In this last chapter I want to bring social responsibility to the conversation. Social responsibility will be more important than ever, which we value highly as an organisation, so how did we manage this time of crisis?
The quote above from Liggy Webb is an excellent summary all four chapters. This should be our mantra from now on – in fact, it should be our mantra whenever we are struggling. It’s not only relevant to us as individuals, these words are very powerful from an organisational and community point of view.
- Revisit your business: we always say HR should be supporting strategic business decisions. Bring the numbers to the boardroom and explain why remote employment can be beneficial. Bring in real ideas on performance management in time of crisis. Support the IT department in getting up and running. Be the bridge between the people and the business
- Your image counts: Employer perception will be a very important part in the future; the virus has accelerated this trend. HR needs to come up with creative ideas to avoid lay-off and increase financial growth. Technology can be a great ally here. as with collaboration and cross-functional projects
- Create inclusive policies: Inclusion will be more important because the impact of the virus is ultimately financial too and we need to ensure we are including everyone in the organisation in our plan. HR might need to revisit salary sacrifice schemes, for example. What is salary sacrifice? This is when an employee exchanges a specific amount of income before tax for a benefit like pension contributions or child care vouchers. Companies such as Salary Finance are offering very interesting products to combine this idea with financial well-being. Social media will quickly surface policies not fit for purpose, likely through Glassdoor and Kununu employee reviews. Monitor these during the crisis and post crisis to learn about your communities in the business and to improve those policies. Create surveys and measure the pulse in your organisation before implementing changes.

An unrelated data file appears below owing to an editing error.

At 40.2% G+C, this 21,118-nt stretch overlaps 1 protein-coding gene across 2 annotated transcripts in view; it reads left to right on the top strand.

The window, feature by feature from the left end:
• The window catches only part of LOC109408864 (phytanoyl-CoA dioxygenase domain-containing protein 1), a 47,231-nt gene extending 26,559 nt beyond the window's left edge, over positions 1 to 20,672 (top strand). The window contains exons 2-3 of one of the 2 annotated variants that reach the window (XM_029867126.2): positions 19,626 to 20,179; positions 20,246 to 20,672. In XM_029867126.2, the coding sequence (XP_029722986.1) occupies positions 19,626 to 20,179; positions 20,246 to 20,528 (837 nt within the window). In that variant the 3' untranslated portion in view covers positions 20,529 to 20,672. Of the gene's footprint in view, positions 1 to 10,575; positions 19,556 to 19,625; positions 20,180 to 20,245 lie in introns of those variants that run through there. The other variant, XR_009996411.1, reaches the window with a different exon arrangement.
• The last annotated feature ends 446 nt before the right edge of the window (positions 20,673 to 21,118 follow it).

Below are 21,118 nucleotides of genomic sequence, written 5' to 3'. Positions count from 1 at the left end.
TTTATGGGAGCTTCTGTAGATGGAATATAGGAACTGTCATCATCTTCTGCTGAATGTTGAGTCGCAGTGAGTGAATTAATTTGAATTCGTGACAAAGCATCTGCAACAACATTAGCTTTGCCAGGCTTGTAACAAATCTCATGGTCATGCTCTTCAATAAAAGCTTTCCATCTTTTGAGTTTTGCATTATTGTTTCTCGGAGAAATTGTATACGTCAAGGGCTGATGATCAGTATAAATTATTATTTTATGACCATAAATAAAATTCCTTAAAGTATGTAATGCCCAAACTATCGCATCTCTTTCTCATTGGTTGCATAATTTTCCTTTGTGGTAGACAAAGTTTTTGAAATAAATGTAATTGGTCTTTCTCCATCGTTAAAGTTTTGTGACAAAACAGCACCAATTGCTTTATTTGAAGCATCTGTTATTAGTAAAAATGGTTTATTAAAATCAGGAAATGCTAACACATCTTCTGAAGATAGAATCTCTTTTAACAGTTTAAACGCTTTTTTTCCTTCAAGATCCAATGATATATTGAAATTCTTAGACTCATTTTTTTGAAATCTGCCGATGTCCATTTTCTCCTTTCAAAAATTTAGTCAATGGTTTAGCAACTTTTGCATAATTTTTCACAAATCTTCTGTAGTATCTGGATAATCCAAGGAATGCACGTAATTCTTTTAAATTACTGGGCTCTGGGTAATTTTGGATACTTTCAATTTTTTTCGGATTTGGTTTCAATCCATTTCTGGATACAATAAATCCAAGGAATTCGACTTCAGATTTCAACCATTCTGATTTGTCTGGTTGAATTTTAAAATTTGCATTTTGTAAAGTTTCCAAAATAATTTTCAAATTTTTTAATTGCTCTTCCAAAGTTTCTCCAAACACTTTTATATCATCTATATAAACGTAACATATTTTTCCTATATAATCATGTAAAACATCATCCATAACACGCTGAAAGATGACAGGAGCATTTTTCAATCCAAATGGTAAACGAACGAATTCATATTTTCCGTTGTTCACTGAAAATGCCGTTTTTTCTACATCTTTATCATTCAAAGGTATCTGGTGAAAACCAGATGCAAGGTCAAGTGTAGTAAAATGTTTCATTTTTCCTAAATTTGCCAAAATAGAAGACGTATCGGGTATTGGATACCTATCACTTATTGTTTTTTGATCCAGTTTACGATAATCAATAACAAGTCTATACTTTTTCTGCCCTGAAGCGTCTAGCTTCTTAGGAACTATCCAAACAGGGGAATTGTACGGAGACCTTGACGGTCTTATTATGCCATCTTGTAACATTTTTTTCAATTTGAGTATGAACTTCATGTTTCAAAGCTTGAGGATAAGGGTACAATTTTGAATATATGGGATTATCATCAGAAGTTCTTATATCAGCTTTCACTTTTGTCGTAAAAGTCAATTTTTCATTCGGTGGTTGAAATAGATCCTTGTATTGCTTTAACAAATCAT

- Enable communities and let people share their story and heal. Again, this is where HR will work hand in hand with the business to enable those conversations and create safe spaces for people to share their concerns.
To finish with a positive note, we need disruption and the challenges we confront in life make us better. Sometimes things happen and they force us to revisit what we were doing with more critical view and we gain a better understanding of our actions. We need to grief for the losses and look at ways we can avoid this happening again, learn from the circumstances and rebuilt.
GOOD TRENDS WE SHOULD EXPECT
- Less commuting time, more quality time, better work-life-balance
- Less pollution due to less commuting, greener world
- Better strategy when choosing between face-to-face meetings and virtual ones, more time for your personal life, less travel